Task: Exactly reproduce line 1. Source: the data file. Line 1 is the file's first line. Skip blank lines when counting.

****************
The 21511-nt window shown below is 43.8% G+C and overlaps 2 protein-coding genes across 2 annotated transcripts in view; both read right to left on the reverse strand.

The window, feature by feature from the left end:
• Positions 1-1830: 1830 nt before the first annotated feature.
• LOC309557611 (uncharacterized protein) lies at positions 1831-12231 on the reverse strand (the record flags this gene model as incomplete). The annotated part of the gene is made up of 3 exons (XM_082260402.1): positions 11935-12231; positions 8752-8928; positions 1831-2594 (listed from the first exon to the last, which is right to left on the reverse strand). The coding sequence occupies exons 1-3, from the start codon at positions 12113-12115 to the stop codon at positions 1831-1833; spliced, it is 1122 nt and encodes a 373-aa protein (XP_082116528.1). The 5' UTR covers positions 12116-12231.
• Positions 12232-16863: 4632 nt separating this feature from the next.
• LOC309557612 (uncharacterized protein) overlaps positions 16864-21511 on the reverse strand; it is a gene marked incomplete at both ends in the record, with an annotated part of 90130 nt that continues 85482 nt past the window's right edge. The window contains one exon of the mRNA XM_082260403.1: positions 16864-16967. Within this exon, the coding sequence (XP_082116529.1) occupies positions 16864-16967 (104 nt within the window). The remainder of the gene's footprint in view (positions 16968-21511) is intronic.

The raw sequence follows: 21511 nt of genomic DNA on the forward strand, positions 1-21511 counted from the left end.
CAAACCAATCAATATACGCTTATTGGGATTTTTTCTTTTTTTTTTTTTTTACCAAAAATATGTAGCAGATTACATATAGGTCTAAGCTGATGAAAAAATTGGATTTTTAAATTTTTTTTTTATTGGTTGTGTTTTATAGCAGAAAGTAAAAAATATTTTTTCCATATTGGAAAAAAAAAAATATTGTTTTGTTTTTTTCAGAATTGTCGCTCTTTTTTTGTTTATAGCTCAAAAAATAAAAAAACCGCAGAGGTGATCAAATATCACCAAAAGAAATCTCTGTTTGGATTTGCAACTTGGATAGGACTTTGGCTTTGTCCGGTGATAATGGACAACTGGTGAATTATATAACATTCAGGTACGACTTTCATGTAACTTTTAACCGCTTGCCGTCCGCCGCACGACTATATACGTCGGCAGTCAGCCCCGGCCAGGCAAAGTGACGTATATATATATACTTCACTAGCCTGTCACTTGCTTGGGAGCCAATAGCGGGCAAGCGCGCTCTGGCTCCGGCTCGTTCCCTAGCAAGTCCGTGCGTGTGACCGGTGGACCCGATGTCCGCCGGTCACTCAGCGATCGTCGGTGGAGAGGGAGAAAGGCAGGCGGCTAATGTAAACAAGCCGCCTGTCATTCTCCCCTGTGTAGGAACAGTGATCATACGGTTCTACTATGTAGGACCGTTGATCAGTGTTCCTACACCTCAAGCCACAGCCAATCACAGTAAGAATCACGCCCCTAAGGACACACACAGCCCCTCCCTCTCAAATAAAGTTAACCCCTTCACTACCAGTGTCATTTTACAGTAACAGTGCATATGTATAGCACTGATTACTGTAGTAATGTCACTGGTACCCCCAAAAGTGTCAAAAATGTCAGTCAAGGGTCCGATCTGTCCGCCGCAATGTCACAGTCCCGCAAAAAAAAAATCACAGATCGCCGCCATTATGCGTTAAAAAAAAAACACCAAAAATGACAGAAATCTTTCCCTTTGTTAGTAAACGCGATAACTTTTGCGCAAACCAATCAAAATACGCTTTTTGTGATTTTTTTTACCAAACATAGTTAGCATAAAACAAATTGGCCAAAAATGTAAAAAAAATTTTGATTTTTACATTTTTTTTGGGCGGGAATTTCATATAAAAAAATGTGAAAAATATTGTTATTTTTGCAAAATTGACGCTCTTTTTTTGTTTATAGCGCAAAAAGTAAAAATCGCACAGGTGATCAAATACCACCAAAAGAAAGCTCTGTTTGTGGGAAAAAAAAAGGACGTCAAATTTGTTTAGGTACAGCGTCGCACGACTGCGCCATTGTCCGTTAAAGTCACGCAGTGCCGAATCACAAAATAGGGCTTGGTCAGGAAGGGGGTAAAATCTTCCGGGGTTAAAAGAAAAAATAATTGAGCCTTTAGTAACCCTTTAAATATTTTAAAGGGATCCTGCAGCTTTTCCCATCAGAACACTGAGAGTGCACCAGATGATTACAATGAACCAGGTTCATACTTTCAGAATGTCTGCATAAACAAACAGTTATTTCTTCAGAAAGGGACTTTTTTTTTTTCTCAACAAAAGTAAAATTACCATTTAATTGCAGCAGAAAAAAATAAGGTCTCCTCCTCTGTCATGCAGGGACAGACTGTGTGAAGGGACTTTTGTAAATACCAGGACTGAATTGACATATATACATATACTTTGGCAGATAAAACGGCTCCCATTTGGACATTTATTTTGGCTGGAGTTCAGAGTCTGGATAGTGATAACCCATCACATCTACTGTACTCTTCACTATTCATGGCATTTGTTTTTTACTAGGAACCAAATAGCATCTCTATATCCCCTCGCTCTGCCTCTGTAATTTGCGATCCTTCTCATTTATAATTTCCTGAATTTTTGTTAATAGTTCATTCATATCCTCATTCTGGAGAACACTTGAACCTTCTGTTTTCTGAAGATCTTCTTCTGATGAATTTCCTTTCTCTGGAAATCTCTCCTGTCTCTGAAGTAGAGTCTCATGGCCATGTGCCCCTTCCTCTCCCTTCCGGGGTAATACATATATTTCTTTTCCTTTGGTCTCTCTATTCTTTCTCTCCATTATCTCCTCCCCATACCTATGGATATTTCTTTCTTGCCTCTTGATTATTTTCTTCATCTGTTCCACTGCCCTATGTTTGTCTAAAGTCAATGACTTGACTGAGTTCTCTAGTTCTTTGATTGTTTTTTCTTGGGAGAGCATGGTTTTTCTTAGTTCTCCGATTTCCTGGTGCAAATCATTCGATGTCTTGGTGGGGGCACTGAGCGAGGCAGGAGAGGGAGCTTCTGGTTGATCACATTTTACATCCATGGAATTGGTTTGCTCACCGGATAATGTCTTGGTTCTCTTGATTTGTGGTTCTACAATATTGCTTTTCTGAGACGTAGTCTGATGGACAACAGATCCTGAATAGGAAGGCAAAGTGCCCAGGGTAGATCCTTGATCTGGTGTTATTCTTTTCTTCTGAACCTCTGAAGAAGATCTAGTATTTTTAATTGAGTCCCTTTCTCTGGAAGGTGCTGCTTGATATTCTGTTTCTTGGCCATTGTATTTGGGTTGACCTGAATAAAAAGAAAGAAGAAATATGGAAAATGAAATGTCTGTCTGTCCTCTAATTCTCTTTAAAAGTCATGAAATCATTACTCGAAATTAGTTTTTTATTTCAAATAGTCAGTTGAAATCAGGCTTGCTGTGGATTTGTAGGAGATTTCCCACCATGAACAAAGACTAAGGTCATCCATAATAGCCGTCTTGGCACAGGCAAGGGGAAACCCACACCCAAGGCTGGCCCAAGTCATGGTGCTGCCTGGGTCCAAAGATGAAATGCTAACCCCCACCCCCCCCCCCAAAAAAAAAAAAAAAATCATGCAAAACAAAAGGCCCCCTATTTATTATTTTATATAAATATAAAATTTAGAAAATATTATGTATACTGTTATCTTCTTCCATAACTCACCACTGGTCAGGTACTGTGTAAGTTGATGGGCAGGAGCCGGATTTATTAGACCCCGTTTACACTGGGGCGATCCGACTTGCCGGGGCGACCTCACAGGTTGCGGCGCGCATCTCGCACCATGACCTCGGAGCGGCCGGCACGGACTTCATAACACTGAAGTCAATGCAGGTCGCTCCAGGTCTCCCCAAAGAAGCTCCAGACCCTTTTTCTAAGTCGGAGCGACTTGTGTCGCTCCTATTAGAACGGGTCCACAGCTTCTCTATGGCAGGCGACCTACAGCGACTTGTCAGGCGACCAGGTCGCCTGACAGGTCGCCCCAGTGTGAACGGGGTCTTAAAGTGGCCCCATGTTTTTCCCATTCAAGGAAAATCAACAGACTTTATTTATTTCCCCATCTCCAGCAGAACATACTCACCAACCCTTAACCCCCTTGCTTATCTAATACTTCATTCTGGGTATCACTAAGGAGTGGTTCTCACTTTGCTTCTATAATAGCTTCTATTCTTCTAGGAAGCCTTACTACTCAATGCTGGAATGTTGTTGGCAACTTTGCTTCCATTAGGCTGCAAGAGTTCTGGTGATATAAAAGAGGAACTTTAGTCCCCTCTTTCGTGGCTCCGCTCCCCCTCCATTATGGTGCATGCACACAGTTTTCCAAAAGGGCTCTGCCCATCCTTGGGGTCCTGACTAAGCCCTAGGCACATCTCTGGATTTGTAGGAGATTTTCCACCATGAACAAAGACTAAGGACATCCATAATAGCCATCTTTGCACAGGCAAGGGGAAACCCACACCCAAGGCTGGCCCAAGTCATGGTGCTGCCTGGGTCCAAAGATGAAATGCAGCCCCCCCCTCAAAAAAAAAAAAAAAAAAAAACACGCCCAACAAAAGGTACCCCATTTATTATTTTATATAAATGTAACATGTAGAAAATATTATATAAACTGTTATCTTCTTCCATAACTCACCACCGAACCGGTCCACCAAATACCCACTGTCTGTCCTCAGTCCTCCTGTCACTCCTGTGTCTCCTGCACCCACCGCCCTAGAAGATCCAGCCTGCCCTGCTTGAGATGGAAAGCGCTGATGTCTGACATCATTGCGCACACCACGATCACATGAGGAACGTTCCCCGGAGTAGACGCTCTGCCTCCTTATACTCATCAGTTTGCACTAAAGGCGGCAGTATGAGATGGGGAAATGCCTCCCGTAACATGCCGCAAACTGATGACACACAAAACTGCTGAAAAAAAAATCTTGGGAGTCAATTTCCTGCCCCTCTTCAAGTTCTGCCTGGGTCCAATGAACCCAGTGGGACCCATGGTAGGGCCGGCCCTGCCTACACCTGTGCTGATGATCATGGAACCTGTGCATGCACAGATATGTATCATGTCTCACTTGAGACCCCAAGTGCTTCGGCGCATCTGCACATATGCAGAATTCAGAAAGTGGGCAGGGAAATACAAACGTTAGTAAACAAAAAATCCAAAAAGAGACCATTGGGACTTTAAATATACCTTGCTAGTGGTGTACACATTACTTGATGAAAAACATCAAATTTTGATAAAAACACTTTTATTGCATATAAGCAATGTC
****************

The 21511-nt window shown below is 43.8% G+C and overlaps 2 protein-coding genes across 2 annotated transcripts in view; both read right to left on the reverse strand.